Limited airline service in and out of New Orleans’ Louis Armstrong International Airport is expected to resume on Thursday, Sept. 2, as Louisiana continues the fight against the devastation of Hurricane Ida.
Much of the region, particularly in the Big Easy, is without power and water.
According to the New Orleans Times-Picayune newspaper, all flights have been canceled for at least the last three days.
Delta Air Line is scheduled to resume limited flights to Louis Armstrong on Thursday, and JetBlue and Spirit Airlines expect to resume flights on Saturday, Sept. 4.
Officials told the newspaper that Jefferson Parish, where the airport is located, has prioritized restoring electric and running water to Louis Armstrong. Runways, taxiways and terminals sustained little to no damage from Ida.
Now the question is, after the second major hurricane in 16 years following Katrina making landfall in 2005, when will tourism return?
New Orleans has a very tourist-based economy, and it took a decade for tourism numbers to return to The Big Easy following Katrina. According to CNBC, in 2004, a record 10.1 million people visited New Orleans, spending more than $4.9 billion on hotels, restaurants and local attractions. After Katrina hit a year later, the number of tourists shriveled to 3.7 million, down a startling 63 percent in 2006. Spending also dropped 42 percent.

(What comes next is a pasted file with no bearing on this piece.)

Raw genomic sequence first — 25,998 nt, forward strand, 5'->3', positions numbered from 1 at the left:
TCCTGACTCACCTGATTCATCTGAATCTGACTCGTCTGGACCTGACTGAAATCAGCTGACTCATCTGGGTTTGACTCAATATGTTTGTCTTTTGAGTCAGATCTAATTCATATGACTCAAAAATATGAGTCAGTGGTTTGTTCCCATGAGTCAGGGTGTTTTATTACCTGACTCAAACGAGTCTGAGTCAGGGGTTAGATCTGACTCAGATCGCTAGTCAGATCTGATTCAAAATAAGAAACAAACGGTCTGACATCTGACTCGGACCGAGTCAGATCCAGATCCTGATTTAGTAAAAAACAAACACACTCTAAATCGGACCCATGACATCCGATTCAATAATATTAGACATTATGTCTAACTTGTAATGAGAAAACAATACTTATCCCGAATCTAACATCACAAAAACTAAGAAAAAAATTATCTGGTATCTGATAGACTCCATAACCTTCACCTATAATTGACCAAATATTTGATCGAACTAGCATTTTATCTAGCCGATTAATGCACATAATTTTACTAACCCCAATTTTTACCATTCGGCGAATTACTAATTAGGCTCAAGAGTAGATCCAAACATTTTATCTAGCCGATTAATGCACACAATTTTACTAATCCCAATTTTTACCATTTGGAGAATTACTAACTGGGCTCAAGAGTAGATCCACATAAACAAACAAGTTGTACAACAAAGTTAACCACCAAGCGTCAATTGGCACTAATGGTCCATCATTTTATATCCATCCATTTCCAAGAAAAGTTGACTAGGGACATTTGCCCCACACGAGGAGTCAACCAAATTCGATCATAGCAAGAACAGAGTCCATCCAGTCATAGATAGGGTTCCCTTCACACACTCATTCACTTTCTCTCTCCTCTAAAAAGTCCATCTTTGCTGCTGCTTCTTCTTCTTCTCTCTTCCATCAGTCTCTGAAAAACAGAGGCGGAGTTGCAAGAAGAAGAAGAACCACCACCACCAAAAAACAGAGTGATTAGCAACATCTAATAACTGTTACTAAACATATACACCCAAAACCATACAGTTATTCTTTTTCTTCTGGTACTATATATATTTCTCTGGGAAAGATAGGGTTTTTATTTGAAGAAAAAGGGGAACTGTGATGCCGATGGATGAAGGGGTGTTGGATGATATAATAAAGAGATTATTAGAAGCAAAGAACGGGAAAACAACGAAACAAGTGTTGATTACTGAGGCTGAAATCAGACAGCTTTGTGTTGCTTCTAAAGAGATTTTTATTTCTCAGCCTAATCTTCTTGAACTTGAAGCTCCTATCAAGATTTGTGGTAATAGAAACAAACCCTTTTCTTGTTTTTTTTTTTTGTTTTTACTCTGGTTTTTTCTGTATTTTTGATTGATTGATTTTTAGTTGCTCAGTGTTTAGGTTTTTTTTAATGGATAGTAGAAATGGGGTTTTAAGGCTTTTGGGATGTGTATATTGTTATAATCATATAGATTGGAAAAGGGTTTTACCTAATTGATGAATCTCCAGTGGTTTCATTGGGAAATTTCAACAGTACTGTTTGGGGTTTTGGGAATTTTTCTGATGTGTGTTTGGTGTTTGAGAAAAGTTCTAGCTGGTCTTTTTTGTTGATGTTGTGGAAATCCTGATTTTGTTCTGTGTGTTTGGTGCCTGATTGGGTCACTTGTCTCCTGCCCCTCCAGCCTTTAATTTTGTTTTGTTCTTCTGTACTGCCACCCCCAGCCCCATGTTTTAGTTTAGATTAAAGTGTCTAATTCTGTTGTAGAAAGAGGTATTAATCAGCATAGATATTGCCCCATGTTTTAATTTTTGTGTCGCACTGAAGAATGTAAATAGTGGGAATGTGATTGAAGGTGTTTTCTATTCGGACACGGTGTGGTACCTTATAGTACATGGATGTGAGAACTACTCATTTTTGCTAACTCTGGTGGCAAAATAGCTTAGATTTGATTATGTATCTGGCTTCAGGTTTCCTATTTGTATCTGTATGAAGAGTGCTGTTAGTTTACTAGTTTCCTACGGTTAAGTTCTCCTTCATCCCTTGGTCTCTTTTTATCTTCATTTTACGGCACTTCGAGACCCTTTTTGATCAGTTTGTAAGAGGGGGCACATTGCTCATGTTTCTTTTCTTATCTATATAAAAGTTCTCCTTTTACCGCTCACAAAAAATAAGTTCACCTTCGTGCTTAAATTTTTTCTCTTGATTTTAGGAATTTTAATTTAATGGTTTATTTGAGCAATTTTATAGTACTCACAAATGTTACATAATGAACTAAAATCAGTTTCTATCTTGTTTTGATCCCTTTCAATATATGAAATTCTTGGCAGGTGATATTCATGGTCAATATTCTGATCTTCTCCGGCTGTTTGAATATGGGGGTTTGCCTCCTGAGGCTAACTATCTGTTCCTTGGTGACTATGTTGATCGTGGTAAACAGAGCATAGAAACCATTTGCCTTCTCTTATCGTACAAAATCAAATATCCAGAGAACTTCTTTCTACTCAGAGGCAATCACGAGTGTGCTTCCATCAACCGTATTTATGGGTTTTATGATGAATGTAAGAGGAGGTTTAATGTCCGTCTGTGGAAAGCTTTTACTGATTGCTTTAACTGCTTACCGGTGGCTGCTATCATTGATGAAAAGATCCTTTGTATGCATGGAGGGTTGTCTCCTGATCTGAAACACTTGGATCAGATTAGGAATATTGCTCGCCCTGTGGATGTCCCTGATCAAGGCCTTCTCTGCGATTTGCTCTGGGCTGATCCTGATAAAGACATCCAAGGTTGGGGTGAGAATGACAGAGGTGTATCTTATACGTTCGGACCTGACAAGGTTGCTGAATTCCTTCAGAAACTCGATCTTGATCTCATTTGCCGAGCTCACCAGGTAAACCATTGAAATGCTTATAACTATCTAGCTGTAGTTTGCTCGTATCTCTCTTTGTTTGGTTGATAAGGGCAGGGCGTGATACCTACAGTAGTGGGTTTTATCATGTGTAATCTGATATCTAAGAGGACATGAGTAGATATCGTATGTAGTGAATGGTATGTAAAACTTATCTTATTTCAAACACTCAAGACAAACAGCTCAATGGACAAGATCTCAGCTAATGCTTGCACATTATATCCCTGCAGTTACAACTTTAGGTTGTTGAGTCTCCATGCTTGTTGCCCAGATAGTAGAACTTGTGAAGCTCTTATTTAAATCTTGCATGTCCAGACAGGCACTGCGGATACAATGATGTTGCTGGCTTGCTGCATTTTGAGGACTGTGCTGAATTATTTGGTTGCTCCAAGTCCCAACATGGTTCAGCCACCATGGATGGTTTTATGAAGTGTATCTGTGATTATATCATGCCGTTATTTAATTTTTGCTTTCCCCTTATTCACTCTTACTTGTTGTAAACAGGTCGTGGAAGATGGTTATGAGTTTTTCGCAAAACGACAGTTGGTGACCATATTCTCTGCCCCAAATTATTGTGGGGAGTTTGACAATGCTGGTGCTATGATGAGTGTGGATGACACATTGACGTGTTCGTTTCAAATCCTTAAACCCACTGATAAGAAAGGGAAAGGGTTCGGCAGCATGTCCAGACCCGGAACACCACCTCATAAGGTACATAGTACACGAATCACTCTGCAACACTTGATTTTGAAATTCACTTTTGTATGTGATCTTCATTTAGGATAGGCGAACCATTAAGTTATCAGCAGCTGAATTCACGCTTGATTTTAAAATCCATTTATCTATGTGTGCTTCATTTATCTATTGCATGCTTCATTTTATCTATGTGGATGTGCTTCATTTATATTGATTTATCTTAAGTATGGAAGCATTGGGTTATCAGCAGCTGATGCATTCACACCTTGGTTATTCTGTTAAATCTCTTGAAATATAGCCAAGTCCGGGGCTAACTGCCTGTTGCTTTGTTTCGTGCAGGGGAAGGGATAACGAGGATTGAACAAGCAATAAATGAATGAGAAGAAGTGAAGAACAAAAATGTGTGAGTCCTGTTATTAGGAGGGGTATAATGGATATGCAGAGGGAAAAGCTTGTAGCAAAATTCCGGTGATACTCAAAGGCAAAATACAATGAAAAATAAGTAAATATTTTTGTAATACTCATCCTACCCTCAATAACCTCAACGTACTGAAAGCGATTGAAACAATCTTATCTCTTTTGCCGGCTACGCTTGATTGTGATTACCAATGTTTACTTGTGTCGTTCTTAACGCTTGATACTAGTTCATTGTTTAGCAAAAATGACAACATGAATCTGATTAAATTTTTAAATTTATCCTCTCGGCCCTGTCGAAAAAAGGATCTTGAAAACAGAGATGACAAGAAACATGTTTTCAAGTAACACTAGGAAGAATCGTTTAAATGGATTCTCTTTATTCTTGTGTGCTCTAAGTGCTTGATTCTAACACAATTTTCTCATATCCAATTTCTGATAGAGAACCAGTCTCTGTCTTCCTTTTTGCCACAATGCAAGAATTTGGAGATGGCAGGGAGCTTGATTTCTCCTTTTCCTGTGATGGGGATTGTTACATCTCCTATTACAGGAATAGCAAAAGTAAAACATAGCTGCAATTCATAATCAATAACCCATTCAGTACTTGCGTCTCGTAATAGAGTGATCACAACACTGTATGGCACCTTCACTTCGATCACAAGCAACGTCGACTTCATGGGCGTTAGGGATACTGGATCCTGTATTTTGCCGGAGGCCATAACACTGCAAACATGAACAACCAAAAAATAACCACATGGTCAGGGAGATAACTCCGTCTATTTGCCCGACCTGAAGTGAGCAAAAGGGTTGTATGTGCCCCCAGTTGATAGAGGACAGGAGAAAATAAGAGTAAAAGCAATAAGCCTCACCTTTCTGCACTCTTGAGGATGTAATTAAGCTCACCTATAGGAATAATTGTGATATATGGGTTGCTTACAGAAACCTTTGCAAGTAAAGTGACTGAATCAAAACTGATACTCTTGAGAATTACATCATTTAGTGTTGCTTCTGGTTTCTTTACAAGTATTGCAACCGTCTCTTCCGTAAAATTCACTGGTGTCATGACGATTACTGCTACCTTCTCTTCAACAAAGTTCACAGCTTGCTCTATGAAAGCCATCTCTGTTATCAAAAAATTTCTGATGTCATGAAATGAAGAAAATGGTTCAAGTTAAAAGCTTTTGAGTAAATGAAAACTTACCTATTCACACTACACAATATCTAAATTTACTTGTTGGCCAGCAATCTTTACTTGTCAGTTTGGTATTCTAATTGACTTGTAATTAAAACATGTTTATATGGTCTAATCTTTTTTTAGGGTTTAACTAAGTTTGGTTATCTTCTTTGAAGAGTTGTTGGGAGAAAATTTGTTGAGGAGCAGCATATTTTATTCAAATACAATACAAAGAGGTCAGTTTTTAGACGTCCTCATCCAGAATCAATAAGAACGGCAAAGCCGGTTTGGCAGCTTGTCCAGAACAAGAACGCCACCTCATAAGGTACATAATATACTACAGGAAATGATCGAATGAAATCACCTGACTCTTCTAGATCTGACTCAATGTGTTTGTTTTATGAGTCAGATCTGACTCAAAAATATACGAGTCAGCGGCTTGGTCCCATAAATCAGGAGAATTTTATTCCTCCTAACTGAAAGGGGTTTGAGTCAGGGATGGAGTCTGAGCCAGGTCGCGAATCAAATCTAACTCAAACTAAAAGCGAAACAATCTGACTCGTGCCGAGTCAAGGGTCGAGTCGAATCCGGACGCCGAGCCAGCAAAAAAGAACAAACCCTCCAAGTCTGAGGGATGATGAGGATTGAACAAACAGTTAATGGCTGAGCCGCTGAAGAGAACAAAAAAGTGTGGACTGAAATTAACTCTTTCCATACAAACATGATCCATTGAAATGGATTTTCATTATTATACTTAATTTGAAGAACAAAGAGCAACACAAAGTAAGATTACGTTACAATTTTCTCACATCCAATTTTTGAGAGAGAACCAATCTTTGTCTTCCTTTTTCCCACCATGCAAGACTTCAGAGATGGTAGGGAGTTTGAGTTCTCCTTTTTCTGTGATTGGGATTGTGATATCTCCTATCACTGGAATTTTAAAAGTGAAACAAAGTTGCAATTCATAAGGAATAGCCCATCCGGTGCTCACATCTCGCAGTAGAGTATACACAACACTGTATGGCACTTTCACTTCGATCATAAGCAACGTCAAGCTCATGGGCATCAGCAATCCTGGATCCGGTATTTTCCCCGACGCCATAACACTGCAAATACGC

It finally got back to pre-Katrina levels in 2014 when more than 9.5 million visitors traveled to New Orleans, pouring $6.8 billion into the local economy.
Will it take another decade this time?
Even greater than the powerful storm itself back in 2005, a huge problem in New Orleans was massive and devastating flooding after the city’s levee system broke down. New Orleans revamped the levees and is hoping the flooding wasn’t nearly as overwhelming with Ida from the weekend.
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